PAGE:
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News

TMOS Chief Investigator Jagadish announced as the next President of the Australian Academy of Science 

TMOS Chief Investigator and Australian National University Distinguished Professor Chennupati Jagadish will become the next President of the Australian Academy of Science (AAS). He is the first Australian of Indian heritage to take on the role.  The Academy is one of Australia’s foremost scientific organisations, tasked with providing independent, authoritative scientific advice to parliament, promoting international scientific engagement and building public awareness and understanding of science.   […]

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News Research

Australian research helping self-driving cars get on the road

Researchers from the Australian National University and TMOS, an Australian Research Council Centre of Excellence, have developed a highly sensitive self-powered single photon detector that could be used to make self-driving cars safer and more energy efficient. A fast, single-photon Light Detection And Ranging (LIDAR) is far more sensitive than other forms of LIDARs, allowing […]

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Research

Generating entangled photons with nonlinear metasurfaces

Illustration of a metasurface generating pairs of photons (shown as spheres).  The photon entanglement can be varied by changing the pump beam (shown in red). Illustration by Andrei Komar & Matthew Parry. Subhed: A new method for generating quantum-entangled photon pairs employs nonlinear metasurfaces to enhance and tailor photon emissions—an important step towards creating miniaturized […]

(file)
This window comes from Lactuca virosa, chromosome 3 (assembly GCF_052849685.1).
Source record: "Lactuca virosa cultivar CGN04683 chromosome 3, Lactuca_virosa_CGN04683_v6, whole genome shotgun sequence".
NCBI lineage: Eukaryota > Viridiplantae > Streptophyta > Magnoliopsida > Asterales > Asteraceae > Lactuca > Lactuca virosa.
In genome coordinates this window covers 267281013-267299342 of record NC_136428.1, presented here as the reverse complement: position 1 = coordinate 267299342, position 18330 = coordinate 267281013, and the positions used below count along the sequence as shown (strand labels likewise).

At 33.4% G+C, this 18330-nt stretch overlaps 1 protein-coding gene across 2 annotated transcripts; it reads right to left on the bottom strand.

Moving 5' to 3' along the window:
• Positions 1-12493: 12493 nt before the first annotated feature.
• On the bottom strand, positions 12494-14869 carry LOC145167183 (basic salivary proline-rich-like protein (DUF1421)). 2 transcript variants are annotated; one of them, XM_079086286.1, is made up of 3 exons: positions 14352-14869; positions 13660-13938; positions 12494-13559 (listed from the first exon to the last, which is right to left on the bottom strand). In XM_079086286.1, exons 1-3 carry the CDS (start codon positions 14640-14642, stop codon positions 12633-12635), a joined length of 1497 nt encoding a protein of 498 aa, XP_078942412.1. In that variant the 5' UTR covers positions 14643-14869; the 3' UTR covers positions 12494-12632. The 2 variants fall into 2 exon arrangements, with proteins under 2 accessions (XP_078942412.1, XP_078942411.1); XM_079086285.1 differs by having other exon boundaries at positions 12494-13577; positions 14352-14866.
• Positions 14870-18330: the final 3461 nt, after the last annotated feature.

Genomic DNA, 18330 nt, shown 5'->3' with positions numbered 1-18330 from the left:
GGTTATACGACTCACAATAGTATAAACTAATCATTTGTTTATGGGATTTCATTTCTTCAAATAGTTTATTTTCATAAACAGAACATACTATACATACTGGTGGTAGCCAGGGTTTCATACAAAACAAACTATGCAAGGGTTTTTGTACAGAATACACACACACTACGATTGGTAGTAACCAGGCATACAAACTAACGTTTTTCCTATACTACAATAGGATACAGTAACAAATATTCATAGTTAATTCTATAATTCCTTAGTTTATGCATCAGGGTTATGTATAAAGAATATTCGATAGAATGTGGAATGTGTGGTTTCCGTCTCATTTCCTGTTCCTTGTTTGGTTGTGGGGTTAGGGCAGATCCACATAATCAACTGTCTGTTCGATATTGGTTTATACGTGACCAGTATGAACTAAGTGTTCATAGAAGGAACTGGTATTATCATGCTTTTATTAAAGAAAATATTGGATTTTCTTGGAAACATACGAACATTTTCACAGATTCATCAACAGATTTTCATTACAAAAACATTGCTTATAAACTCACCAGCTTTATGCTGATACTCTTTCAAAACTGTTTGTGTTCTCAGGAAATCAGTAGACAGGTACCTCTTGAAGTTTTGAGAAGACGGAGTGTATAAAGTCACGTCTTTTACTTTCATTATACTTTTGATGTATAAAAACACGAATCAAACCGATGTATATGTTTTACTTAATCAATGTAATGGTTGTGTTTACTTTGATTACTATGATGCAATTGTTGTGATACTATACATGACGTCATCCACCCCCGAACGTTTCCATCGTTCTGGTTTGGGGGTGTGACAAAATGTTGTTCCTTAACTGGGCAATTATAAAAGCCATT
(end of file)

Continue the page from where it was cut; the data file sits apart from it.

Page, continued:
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Awards

TMOS researcher a leader in nanotechnology

ANU’s Professor Hoe Tan, a Chief Investigator in TMOS, has identified by The Australian Special Report on Research as the Field Leader in Nanotechnology, within Chemical and Materials Sciences. Congratulations Hoe! Hoe’s research in Nanotechnology is primarily on the growth of semiconductor nanostructures such as nanowires, nanomembranes, nanorings and hexagonal-BN (a 2D material) for various […]

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Science News

Tiny devices promise improved cancer detection

Scientists have made new miniature devices that could be developed into safe, high-resolution imaging technology that helps doctors to identify potentially deadly cancers and treat them early. Millions of people around the world die from cancer every year. The Australian National University (ANU) collaborated on the new devices with the University of Strathclyde and Oxford […]